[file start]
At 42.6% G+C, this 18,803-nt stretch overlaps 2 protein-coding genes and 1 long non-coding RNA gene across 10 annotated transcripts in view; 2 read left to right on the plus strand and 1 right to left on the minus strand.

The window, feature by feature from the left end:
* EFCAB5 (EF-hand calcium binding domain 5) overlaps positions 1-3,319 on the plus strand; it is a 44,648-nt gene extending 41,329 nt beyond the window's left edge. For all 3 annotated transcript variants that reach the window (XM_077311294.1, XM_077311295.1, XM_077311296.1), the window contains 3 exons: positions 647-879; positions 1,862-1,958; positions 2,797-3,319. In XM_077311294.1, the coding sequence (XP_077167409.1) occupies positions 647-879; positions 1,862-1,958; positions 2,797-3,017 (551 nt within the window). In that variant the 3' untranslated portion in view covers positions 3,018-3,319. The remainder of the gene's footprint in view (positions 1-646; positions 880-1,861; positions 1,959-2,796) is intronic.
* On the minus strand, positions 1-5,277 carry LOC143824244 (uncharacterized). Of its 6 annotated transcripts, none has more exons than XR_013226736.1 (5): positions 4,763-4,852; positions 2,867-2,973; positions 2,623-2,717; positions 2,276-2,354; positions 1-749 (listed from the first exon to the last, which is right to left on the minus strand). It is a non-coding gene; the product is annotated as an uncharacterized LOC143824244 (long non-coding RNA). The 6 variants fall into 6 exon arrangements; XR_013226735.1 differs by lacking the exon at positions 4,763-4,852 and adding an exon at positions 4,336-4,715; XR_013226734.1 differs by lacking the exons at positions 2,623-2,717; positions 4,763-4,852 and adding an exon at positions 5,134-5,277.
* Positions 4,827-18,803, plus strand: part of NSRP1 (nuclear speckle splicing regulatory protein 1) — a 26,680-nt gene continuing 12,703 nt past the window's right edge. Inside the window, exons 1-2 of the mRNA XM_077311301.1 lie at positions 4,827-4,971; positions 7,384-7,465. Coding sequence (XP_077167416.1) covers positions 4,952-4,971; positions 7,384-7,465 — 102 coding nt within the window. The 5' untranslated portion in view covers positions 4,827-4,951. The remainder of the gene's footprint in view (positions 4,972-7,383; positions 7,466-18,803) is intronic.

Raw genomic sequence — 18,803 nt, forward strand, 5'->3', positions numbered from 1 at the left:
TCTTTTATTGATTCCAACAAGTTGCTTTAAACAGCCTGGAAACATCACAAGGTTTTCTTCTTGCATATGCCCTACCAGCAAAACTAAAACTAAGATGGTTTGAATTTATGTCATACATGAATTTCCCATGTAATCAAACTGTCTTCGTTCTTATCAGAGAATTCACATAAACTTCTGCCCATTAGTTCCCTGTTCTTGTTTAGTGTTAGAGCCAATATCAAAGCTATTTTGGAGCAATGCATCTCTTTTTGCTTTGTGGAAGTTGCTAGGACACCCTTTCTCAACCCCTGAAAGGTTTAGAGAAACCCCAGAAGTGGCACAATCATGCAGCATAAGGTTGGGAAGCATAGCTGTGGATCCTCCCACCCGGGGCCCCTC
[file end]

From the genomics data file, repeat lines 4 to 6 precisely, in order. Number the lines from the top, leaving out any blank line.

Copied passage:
* On the minus strand, positions 1-5,277 carry LOC143824244 (uncharacterized). Of its 6 annotated transcripts, none has more exons than XR_013226736.1 (5): positions 4,763-4,852; positions 2,867-2,973; positions 2,623-2,717; positions 2,276-2,354; positions 1-749 (listed from the first exon to the last, which is right to left on the minus strand). It is a non-coding gene; the product is annotated as an uncharacterized LOC143824244 (long non-coding RNA). The 6 variants fall into 6 exon arrangements; XR_013226735.1 differs by lacking the exon at positions 4,763-4,852 and adding an exon at positions 4,336-4,715; XR_013226734.1 differs by lacking the exons at positions 2,623-2,717; positions 4,763-4,852 and adding an exon at positions 5,134-5,277.
* Positions 4,827-18,803, plus strand: part of NSRP1 (nuclear speckle splicing regulatory protein 1) — a 26,680-nt gene continuing 12,703 nt past the window's right edge. Inside the window, exons 1-2 of the mRNA XM_077311301.1 lie at positions 4,827-4,971; positions 7,384-7,465. Coding sequence (XP_077167416.1) covers positions 4,952-4,971; positions 7,384-7,465 — 102 coding nt within the window. The 5' untranslated portion in view covers positions 4,827-4,951. The remainder of the gene's footprint in view (positions 4,972-7,383; positions 7,466-18,803) is intronic.

Raw genomic sequence — 18,803 nt, forward strand, 5'->3', positions numbered from 1 at the left: